Coral Reefs

, Volume 32, Issue 2, pp 553–557

Soundscapes from a Tropical Eastern Pacific reef and a Caribbean Sea reef

  • E. Staaterman
  • A. N. Rice
  • D. A. Mann
  • C. B. Paris
Note

DOI: 10.1007/s00338-012-1007-8

Cite this article as:
Staaterman, E., Rice, A.N., Mann, D.A. et al. Coral Reefs (2013) 32: 553. doi:10.1007/s00338-012-1007-8

Abstract

Underwater soundscapes vary due to the abiotic and biological components of the habitat. We quantitatively characterized the acoustic environments of two coral reef habitats, one in the Tropical Eastern Pacific (Panama) and one in the Caribbean (Florida Keys), over 2-day recording durations in July 2011. We examined the frequency distribution, temporal variability, and biological patterns of sound production and found clear differences. The Pacific reef exhibited clear biological patterns and high temporal variability, such as the onset of snapping shrimp noise at night, as well as a 400-Hz daytime band likely produced by damselfish. In contrast, the Caribbean reef had high sound levels in the lowest frequencies, but lacked clear temporal patterns. We suggest that acoustic measures are an important element to include in reef monitoring programs, as the acoustic environment plays an important role in the ecology of reef organisms at multiple life-history stages.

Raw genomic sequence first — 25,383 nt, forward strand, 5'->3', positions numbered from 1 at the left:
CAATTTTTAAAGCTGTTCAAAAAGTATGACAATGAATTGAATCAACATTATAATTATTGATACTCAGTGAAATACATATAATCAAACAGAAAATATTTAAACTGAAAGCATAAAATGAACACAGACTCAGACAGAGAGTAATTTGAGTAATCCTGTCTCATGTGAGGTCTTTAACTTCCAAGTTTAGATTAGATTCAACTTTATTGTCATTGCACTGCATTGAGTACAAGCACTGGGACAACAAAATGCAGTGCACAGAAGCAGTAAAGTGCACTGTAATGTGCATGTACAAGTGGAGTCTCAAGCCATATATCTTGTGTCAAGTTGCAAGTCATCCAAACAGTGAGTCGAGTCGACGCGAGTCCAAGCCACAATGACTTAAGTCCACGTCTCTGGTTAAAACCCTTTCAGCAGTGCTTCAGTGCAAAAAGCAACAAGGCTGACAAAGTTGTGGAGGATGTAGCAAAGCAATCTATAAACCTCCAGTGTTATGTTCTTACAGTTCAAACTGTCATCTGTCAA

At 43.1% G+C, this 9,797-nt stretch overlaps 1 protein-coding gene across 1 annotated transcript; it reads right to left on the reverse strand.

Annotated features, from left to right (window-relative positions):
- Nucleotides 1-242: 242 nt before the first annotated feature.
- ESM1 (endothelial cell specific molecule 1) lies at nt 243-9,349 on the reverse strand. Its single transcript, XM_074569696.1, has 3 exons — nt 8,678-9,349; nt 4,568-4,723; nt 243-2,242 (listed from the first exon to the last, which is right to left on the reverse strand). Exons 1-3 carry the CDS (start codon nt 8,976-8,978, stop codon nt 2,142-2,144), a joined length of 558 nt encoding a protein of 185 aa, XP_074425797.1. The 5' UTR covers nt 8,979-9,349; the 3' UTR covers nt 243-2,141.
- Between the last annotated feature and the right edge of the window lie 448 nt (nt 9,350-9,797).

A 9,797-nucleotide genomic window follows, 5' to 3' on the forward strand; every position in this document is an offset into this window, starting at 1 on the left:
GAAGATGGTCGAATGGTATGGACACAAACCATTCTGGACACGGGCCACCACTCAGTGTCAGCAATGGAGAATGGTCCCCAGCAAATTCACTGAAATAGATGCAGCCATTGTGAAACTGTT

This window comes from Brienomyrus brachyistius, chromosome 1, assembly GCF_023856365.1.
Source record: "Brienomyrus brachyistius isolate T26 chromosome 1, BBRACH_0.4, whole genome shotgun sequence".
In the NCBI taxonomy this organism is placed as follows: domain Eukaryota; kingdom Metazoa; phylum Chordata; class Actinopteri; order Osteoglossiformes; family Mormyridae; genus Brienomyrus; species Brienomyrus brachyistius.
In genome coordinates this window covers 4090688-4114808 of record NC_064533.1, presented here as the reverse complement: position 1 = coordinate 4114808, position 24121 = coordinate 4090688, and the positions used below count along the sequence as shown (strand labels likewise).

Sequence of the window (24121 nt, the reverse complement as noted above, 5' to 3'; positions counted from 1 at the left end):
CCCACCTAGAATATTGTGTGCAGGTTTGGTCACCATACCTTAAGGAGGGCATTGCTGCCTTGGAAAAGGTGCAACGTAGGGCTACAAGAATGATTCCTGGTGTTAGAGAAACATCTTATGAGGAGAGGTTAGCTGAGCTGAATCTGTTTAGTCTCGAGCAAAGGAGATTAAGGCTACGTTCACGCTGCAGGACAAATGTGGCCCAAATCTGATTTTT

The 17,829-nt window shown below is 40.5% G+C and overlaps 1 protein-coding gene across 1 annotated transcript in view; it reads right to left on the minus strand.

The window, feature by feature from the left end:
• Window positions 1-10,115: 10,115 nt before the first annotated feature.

Keywords

Acoustic ecologyCoral reefTropical Eastern PacificCaribbeanDamselfishPassive acoustic monitoring

Copyright information

© Springer-Verlag Berlin Heidelberg 2013

Authors and Affiliations

  • E. Staaterman
    • 1
  • A. N. Rice
    • 2
  • D. A. Mann
    • 3
  • C. B. Paris
    • 1
  1. 1.Applied Marine Physics and Marine Biology and Fisheries, Rosenstiel School of Marine and Atmospheric ScienceUniversity of MiamiMiamiUSA
  2. 2.Bioacoustics Research Program, Cornell Laboratory of OrnithologyCornell UniversityIthacaUSA
  3. 3.Loggerhead InstrumentsSarasotaUSA